There is an old saying in the acting world: "There are no small parts, only small players." The same could be said for people who want to be inventors and innovators. Many can only think about big scale ideas that completely upend the status quo and cannot be bothered to consider the little inventions and ideas that actually are the workhorse of modern technology. Allow me to cite a perfect example of a big innovator seeing a small part and making a difference.
Several years ago - long before Apple TV, Hulu or the Amazon Fire Stick - a friend of mine was experimenting with the various first generation programs for watching television through his computer. He traveled a lot for work and wanted to be able to have some of the comforts of home even if he was halfway around the world. He found one program that worked the best, and mostly enjoyed it, but saw a couple of ways that he thought it could be improved in the future. So he sat down and wrote an email to the president of the company explaining what they were.
Now, it helps obviously that in this case, my friend worked in the computer industry and through three or four degrees of separation, knew the president of the company. Still, he was not counting on that or any recognition, but six weeks later, he got an awfully nice check in the mail and credit when the next version of the software was released. He could have just overlooked his perceived faults of this system and kept focusing on other things, but he saw a way to make something good just a little bit better.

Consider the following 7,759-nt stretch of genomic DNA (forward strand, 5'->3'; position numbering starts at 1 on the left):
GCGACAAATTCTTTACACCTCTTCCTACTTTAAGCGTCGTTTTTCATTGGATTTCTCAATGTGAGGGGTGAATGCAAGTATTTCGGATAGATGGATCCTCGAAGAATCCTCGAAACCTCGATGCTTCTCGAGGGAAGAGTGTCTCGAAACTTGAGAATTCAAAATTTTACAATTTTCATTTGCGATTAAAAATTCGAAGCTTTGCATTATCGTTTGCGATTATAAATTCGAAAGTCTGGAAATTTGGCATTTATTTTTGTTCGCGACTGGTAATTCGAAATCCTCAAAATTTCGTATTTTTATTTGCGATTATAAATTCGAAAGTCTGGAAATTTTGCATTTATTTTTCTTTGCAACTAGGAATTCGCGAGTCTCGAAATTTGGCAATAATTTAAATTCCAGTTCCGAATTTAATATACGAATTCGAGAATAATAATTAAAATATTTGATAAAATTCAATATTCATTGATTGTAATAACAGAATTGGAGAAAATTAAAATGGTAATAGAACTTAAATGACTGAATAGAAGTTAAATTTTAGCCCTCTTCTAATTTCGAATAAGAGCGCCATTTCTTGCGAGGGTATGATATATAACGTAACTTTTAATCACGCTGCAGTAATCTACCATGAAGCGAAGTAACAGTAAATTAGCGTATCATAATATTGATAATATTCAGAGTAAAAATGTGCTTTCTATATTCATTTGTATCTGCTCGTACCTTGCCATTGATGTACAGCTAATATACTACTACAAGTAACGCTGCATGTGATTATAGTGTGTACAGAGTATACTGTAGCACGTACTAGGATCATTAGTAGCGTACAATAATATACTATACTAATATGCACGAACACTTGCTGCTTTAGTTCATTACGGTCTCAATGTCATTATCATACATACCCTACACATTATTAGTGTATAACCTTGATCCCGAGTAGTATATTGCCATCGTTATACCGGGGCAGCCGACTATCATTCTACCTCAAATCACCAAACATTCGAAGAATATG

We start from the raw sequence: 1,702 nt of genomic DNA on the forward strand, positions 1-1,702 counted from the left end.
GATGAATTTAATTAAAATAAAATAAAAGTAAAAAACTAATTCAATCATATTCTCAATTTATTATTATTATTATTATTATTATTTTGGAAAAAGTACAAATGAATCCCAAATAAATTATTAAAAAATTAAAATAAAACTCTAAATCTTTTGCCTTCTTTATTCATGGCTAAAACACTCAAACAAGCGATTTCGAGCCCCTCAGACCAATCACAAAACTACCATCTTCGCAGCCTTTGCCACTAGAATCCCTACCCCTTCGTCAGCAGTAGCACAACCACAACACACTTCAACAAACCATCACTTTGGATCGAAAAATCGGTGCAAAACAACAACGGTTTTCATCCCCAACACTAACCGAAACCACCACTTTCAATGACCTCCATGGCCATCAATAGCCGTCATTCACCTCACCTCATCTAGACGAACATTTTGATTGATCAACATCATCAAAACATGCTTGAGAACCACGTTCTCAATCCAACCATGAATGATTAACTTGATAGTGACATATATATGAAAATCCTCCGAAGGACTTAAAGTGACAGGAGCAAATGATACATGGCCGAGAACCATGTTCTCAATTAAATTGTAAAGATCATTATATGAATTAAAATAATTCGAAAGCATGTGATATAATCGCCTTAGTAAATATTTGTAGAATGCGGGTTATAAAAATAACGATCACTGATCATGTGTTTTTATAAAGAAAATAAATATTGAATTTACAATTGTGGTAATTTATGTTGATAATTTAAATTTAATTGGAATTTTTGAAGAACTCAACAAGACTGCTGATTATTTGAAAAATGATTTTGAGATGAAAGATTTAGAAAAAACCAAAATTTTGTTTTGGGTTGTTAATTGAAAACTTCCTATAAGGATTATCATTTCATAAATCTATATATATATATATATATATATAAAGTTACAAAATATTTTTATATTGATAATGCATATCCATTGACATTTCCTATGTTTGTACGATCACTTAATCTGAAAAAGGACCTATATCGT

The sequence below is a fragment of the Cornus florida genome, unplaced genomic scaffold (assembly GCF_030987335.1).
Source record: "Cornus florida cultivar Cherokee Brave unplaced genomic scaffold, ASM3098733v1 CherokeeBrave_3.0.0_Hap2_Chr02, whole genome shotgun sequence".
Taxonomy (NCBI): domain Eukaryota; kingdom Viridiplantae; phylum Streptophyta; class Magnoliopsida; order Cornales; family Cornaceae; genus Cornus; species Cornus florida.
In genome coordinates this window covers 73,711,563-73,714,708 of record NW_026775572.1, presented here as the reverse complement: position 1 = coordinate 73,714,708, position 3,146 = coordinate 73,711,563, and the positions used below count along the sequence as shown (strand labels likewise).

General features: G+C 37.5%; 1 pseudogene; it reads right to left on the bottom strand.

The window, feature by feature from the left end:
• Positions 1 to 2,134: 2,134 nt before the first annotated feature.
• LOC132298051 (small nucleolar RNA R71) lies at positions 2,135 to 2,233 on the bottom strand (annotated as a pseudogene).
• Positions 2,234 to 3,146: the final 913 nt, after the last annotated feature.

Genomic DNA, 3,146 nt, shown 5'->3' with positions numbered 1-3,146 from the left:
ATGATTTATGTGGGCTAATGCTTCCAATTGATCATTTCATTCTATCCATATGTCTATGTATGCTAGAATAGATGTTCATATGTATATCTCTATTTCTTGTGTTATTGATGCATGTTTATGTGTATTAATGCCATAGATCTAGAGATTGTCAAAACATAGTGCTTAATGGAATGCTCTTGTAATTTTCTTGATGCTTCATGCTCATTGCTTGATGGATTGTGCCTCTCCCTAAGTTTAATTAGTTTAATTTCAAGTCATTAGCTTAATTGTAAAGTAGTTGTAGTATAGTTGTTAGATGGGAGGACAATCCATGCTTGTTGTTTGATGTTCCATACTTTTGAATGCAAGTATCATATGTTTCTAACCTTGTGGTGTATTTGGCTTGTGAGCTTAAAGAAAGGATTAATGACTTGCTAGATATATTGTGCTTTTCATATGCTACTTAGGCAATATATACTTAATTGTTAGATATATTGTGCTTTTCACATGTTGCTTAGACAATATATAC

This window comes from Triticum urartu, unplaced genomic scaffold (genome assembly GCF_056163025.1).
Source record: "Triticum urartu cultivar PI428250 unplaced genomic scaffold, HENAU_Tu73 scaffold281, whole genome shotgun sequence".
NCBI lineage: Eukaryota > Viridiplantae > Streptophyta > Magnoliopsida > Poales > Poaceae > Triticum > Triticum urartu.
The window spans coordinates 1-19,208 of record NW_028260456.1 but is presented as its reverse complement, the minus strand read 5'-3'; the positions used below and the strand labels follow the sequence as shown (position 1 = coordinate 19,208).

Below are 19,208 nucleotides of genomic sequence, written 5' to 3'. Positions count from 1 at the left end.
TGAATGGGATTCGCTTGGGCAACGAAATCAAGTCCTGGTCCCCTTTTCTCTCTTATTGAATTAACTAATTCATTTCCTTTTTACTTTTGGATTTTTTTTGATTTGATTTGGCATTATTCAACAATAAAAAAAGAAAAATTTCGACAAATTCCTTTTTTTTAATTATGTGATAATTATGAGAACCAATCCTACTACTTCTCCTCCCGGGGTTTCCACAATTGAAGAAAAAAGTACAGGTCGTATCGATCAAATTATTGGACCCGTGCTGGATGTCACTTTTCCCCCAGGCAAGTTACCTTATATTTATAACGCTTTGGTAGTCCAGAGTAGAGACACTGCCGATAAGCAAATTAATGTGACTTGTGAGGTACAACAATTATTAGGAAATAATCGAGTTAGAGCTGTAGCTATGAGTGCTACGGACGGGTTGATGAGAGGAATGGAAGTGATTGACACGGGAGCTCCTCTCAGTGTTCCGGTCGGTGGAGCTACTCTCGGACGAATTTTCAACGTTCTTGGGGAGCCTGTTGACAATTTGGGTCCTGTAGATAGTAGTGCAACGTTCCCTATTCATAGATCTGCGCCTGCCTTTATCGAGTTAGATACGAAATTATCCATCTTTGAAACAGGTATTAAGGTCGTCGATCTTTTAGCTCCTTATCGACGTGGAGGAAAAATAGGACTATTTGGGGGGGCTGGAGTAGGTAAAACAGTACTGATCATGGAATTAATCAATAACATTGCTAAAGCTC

No matter how many profiles people like on Linkedin, most of us are not going to have that kind of connection to someone who can help take an innovation to the next level. Most people will create their invention and try what they can to help get people aware of it. Just because they do not have that connection, however, does not mean that nobody else does. The perfect solution for every young start-up is a start-up company designed to bring together the people with the ideas and the people with the means.
Those companies and individuals who work successfully in the world of technology know that many of the greatest innovations have two major things in common. The first is that they seem small, and most people outside the industry would not recognize the potential. The second is that they are coming from people outside the traditional avenues of previous generations. Inventors are and can be anywhere. A teenager in Texas, a mom in Milwaukee, a retiree in Raleigh... they may have the next big thing, even if it is something small.
Jack Terry writes about trending technological developments in the 21st century while still trying to wire his Atari 2600 into his smart TV. http://www.thejumpstarters.com